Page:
Older Americans Need Financial Literacy for Self-Sufficiency, Witnesses Tell Senate
WASHINGTON — America’s senior population is growing but the resources to help them maintain financial self-sufficiency are falling behind, according to advocates for the elderly at a Senate hearing Thursday.
The Senate Special Committee on Aging held the hearing as it reviews options for closing the gaps listed in a report it released this week.
It showed that 24% of workers close to retirement are not fully aware of their financial needs after they leave the workforce.
The report demonstrated that a significant portion of the elderly and disabled population lacks the financial literacy they need to properly arrange their finances in retirement.
About 11,000 Americans daily are turning 65 years old, making them eligible for most government retirement benefits, according to the Senate Aging Committee.
Many of them are uncertain about the appropriate time to apply for Social Security and Medicare, lawmakers said. Others lack a financial backstop from their savings and investments.
“These decisions can be daunting for anyone, no matter who you are,” said Sen. Bob Casey, D-Pa., chairman of the Senate Aging Committee. “They often don’t know where to turn.”
A primary program to assist low-income elderly and disabled persons is the federal Supplemental Security Income program. It provides benefits through the Social Security Administration to about 8 million Americans averaging around $600 a month.
The Biden administration proposes raising the SSI benefit to at least the poverty level, which would be about $1,100 a month. Biden and fellow Democrats also want to raise the income thresholds for eligibility to make the benefits more widely available.
Sen. Elizabeth Warren, D-Mass., said SSI needs to be updated to deal with new challenges faced by America’s aging population since Congress approved the program in 1974.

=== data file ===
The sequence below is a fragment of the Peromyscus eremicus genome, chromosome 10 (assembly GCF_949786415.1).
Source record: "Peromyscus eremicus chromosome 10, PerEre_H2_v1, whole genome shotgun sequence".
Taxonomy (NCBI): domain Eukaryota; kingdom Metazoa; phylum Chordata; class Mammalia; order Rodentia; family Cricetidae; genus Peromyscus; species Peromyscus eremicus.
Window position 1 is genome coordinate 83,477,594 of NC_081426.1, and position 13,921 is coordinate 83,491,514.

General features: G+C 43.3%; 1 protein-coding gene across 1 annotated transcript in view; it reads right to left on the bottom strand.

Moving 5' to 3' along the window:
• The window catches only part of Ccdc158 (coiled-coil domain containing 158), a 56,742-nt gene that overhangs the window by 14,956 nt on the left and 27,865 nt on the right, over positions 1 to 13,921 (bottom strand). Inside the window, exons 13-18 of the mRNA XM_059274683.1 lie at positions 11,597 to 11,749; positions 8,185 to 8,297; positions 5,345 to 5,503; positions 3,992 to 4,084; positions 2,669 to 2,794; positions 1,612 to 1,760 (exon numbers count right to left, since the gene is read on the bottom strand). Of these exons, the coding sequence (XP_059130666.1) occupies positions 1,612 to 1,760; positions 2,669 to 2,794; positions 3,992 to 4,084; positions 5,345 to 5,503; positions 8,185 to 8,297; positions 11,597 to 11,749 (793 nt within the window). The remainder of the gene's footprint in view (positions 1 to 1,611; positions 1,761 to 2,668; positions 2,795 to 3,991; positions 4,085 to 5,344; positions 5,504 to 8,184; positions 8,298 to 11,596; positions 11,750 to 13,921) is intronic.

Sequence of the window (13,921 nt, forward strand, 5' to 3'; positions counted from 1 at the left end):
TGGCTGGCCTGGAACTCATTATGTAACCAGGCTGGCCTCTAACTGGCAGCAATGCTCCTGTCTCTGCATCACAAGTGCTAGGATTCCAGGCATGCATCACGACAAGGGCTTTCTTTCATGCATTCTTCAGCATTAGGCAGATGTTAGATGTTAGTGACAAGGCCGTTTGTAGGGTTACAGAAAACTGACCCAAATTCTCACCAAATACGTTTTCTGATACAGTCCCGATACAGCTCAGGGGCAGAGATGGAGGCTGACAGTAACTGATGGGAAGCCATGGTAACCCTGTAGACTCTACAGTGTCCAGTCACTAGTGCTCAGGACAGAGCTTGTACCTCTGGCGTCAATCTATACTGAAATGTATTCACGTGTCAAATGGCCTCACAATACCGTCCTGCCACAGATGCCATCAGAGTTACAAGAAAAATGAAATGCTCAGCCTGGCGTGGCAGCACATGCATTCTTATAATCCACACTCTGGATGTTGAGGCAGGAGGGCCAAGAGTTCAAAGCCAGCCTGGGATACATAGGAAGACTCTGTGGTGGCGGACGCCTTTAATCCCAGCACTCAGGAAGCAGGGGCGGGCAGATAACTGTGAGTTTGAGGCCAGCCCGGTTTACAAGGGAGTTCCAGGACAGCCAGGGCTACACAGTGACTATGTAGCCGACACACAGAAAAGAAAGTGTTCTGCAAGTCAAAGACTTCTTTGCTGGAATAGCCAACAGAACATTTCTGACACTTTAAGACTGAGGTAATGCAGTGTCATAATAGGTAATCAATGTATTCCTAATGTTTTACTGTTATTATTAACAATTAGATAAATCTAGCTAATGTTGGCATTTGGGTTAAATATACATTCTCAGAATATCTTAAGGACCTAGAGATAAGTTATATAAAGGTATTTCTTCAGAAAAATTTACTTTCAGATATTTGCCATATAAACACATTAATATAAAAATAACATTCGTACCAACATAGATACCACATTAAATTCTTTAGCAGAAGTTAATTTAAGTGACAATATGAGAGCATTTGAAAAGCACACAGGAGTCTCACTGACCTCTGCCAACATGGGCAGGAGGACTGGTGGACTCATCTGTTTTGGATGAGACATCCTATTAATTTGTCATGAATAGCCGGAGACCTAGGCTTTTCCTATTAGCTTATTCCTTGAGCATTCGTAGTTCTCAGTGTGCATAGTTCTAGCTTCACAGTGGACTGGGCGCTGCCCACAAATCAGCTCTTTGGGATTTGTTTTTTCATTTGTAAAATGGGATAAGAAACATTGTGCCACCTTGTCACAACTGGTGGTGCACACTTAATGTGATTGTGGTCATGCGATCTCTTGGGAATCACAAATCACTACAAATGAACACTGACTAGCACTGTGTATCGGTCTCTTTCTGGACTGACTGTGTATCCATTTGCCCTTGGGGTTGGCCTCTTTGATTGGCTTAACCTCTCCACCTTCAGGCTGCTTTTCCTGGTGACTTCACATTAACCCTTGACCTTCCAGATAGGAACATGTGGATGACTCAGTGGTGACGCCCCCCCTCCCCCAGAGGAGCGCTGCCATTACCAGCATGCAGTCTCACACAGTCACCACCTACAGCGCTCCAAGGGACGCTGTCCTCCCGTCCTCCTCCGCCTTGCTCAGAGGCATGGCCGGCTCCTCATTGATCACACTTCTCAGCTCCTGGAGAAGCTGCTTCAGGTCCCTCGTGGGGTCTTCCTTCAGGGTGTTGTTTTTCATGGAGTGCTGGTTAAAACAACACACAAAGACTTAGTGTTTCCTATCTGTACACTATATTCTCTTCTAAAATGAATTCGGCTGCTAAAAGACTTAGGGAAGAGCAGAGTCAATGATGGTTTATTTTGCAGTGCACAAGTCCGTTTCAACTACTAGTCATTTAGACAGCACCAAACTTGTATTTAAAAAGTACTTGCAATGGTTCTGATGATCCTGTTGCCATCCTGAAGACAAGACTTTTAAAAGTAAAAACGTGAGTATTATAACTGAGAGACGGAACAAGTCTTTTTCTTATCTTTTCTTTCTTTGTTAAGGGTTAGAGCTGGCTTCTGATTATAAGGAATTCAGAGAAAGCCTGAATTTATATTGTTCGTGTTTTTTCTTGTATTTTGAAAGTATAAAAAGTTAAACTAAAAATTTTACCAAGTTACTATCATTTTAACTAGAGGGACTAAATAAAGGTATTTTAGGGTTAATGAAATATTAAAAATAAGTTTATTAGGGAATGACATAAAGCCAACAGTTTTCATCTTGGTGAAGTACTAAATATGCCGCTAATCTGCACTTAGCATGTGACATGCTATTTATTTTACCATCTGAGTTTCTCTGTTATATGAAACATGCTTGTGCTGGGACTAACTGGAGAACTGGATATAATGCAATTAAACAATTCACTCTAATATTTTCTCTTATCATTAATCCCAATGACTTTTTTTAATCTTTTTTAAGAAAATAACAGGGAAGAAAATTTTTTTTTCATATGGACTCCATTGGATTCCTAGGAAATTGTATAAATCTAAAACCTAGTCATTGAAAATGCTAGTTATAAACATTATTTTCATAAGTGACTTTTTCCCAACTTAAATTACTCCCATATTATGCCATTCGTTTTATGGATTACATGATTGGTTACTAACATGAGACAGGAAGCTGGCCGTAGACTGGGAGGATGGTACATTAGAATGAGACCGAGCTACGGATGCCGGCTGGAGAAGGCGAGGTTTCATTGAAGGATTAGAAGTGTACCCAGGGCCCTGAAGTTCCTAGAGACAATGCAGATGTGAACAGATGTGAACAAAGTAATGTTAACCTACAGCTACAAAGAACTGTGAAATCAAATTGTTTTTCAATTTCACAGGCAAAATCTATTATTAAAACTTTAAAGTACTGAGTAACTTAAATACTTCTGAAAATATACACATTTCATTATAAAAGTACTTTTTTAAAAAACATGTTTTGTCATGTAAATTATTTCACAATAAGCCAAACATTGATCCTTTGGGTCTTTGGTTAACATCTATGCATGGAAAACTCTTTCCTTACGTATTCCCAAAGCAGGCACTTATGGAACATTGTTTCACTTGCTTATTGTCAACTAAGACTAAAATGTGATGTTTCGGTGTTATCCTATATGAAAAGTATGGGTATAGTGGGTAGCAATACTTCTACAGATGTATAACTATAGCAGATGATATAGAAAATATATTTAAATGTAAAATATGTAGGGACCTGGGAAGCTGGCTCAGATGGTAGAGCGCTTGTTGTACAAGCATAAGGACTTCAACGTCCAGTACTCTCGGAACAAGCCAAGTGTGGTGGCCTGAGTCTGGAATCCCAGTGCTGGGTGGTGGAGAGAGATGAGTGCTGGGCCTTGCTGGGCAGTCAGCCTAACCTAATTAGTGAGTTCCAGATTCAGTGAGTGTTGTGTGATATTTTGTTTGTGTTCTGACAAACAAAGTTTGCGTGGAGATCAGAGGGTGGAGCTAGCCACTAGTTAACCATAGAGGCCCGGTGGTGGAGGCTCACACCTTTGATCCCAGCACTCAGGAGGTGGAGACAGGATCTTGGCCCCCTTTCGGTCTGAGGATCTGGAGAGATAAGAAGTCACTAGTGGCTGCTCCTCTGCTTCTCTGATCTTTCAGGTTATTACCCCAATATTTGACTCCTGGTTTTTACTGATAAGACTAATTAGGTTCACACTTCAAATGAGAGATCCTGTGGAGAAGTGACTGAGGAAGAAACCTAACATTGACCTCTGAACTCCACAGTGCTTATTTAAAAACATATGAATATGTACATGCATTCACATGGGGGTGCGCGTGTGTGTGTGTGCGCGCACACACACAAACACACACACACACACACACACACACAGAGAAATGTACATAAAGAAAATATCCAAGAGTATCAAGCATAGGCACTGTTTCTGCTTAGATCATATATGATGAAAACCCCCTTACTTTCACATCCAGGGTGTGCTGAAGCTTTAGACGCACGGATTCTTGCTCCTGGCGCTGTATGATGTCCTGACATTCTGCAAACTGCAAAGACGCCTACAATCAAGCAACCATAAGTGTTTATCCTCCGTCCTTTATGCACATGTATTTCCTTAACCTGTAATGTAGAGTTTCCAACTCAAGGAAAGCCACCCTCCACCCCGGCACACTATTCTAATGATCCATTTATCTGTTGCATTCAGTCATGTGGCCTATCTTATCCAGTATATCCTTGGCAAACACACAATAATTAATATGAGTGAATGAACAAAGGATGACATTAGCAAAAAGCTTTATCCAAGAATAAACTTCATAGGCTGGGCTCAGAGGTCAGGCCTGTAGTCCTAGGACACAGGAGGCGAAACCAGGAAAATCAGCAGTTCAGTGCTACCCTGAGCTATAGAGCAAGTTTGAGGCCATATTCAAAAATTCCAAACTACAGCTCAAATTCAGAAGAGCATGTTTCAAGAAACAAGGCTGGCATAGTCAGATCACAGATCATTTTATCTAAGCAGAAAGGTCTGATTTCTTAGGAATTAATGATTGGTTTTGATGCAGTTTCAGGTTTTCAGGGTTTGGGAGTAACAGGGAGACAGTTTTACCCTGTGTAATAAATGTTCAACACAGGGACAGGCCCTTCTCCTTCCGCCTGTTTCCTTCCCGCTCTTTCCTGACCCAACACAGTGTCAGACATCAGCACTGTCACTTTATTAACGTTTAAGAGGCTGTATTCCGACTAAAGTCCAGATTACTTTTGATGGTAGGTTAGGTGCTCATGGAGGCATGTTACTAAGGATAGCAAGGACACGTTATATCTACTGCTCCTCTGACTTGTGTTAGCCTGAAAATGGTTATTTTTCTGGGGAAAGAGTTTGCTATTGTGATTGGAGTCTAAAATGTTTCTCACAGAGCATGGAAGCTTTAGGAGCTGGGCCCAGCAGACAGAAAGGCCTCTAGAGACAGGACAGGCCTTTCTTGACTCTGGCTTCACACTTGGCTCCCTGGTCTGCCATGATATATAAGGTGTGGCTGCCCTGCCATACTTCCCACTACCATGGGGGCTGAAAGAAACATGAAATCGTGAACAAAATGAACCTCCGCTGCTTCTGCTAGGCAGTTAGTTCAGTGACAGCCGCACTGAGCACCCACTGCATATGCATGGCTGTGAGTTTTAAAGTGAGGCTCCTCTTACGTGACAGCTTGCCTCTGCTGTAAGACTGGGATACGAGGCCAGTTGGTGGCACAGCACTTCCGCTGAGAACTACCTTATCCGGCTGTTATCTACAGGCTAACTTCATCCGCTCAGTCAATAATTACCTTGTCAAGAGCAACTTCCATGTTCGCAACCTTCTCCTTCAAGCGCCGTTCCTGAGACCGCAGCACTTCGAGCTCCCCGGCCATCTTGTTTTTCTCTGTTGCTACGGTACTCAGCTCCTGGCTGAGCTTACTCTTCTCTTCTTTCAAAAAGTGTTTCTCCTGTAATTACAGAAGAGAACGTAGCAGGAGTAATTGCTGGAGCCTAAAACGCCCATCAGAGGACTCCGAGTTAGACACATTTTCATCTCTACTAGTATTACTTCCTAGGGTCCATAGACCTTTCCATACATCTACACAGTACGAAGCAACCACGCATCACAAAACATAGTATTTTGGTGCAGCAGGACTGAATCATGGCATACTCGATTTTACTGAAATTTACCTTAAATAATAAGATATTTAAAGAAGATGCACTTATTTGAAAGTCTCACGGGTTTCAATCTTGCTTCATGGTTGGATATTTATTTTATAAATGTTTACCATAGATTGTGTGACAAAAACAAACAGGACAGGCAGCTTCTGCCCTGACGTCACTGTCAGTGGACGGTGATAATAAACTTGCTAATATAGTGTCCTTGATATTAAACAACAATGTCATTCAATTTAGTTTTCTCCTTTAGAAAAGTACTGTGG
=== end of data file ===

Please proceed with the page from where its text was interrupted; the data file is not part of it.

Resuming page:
“It’s time for Congress to make those reforms,” Warren said. “We can and we must change the law so that it fulfills its original goals.”
Government and nonprofit witnesses told the Senate panel higher payments would help but they would be most effective if beneficiaries learn how to properly manage their money.
Gerri Walsh, a vice president at the Financial Industry Regulatory Authority, said many older Americans have deluded themselves into believing they are good money managers. FINRA is a private corporation that self-regulates its member brokerage firms and exchange markets.
She cited a five-question financial literacy quiz that showed 42% of American adults exhibited high levels of financial literacy in 2009. By 2018, the figure fell to 34%.
A low level of financial literacy often is associated with greater risk of health problems among the aged, such as cognitive deterioration and Alzheimer’s disease, she said.
She recommended greater outreach to older Americans that draws in resources from government agencies, nonprofit organizations and even local libraries.
“It’s critical that there are multiple players in the field,” Walsh said.
Cindy Hounsell, president of the Women’s Institute for a Secure Retirement, said the COVID-19 pandemic has exacerbated financial problems for older women. Millions of them lost their jobs or incurred more debt as they drained their savings to pay routine expenses.
“We have people contacting us who have been living in their cars for the past couple of years,” Hounsell said.
She said women already were challenged in retirement when they outlive their husbands, confront higher medical bills than most men or try to survive on minimal financial resources.
Sen. Tim Scott, R-S.C., said the financial plight of some older Americans shows that education on financial literacy needs to begin young, perhaps as soon as high school, to avoid catastrophes later in life.
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